Ryan Slabaugh: Headaches and cotton mouth, or the day after the election
October 30, 2008
On Wednesday, the day after the election, the new president should declare it a holiday. A day when we can all sit down, take a deep breath, and forget what happened the past few months. We’ll call it, “Recovery Day.”
On this holiday, we should all get the day off from work to enjoy the sudden peace and quiet. While some of us could spend the day plucking yard signs, the rest of us should just lie down and listen very closely. Hear that? Nothing, other than crickets and tumbleweeds. The creak of an abandoned rocking chair.
Now, repeat after me: “Aaaaah.”
Locally, the elections have been long and drawn out. Dozens of candidates for a number of boards and councils positioned and bartered as to why they are the most qualified for a low-paying, no glory job.
The school board and PUDs are changing. Truckee’s council is flipping over. One measure is asking for millions for our schools. Another’s asking us to improve our roads. If you haven’t voted, be prepared for a lengthy ballot, a multiple choice quiz that requires registration and a valid ID.
Statewide, we have issues ranging from animal cruelty to gay marriage. Nationally, no matter who wins the White House, a glass ceiling will shatter. Congress may see an unprecedented partisan shift. On Tuesday, the election will be the most important decisions we make.
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But we shouldn’t care on Wednesday. Nope. While we stare at the clouds, we should just sift through the conversations we’ve had the past few months and wonder, “Where did we unrealistically pin our hopes? Now that that’s over, are our lives really better, or worse?”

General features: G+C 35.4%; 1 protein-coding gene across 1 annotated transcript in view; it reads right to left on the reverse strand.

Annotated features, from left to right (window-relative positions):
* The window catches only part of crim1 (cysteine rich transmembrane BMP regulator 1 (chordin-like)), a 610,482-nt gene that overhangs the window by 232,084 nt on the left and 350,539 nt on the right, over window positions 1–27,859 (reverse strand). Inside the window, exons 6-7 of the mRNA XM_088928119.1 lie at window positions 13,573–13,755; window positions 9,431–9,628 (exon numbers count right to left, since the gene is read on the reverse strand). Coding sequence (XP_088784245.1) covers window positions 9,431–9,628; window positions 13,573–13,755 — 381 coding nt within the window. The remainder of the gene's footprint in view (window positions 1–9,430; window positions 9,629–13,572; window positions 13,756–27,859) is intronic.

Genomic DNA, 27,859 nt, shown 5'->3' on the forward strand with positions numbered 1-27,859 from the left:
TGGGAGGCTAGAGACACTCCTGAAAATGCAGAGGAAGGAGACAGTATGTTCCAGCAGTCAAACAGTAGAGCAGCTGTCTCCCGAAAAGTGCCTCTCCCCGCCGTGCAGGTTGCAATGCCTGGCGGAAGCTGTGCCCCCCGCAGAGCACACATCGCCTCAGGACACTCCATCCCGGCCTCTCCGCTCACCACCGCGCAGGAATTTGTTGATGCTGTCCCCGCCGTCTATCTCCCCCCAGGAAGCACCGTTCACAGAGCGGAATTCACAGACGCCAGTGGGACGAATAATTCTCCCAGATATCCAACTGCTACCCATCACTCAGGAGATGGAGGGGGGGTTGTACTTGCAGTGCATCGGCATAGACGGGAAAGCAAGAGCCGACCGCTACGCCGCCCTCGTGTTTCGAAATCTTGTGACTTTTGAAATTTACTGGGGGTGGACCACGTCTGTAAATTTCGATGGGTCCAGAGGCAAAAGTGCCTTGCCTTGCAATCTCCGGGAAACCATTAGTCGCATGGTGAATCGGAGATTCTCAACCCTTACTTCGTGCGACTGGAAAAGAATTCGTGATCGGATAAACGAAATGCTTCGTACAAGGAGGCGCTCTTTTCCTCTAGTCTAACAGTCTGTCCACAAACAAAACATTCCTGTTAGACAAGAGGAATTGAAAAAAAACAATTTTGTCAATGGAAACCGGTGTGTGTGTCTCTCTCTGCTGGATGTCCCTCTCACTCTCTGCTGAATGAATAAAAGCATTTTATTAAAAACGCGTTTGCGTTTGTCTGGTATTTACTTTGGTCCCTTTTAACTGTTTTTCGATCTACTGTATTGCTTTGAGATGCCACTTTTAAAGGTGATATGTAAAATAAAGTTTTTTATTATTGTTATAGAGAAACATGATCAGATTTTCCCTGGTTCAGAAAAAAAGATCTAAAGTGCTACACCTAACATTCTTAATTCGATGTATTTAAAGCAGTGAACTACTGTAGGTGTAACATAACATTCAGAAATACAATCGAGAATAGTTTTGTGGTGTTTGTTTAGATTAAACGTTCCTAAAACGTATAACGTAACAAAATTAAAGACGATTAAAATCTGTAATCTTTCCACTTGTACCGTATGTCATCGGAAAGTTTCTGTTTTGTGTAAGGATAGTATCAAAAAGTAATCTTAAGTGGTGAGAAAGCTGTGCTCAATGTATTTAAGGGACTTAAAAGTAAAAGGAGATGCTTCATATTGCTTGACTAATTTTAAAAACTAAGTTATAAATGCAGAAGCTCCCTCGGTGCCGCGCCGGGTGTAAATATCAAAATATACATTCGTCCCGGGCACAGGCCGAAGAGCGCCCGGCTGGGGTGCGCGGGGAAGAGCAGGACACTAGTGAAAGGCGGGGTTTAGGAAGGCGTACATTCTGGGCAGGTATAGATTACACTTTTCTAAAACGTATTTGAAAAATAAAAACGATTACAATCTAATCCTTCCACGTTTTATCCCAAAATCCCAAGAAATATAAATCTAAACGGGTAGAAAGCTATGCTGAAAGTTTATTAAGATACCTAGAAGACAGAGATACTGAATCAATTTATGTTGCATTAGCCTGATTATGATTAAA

But first, we have to get through Tuesday night. And there is no better place to weather an election than in a newsroom. Here at the Sun, we’ll be grinding gears until 3 a.m., hounding vote counters like a back seat full of children. Are we there yet? Are we there yet? Are we there yet? The Sun had an election meeting this week, where we planned for chaos, late results and our Web site to crash ” yet, if you’ll excuse the shameless plug, it still will be the only place to find all the results that will directly affect your life. It feels good knowing that.
In this business, we live for this moment. We track precincts like gamblers track horse races. Except, at the end of the night, journalists are always beaten, trampled by the hurry-up-and-wait excitement that turns, eventually, into the anticlimactic ink on the page.
Then, if we’re lucky, we sleep. We wake up in the morning in a community that has voted itself different, that has taken a medicine and now waits for it to take effect.
On “Recovery Day,” the world should rest. Restaurants should ask us to cook our own food. Starbucks should serve instant coffee. The cops and firefighters should go surfing. Our newspaper should be filled with pretty pictures and crossword puzzles. Life can always go back to normal on Thursday, right?
During one election night a few years ago at a different paper in a different town, a commissioner stumbled into the newsroom after the results were announced. His speech was slurred. His breath smelled of barley. He asked one of our reporters on a date.
After we removed him, we motored on with our stories and photos and web updates. It wasn’t until the next morning when I realized what had just happened. He called me to apologize, and we had a good laugh. At the time, I hadn’t even considered his drunken advances and awkward behavior that odd.
After all, I told the hungover official, we could all relate. It was election night.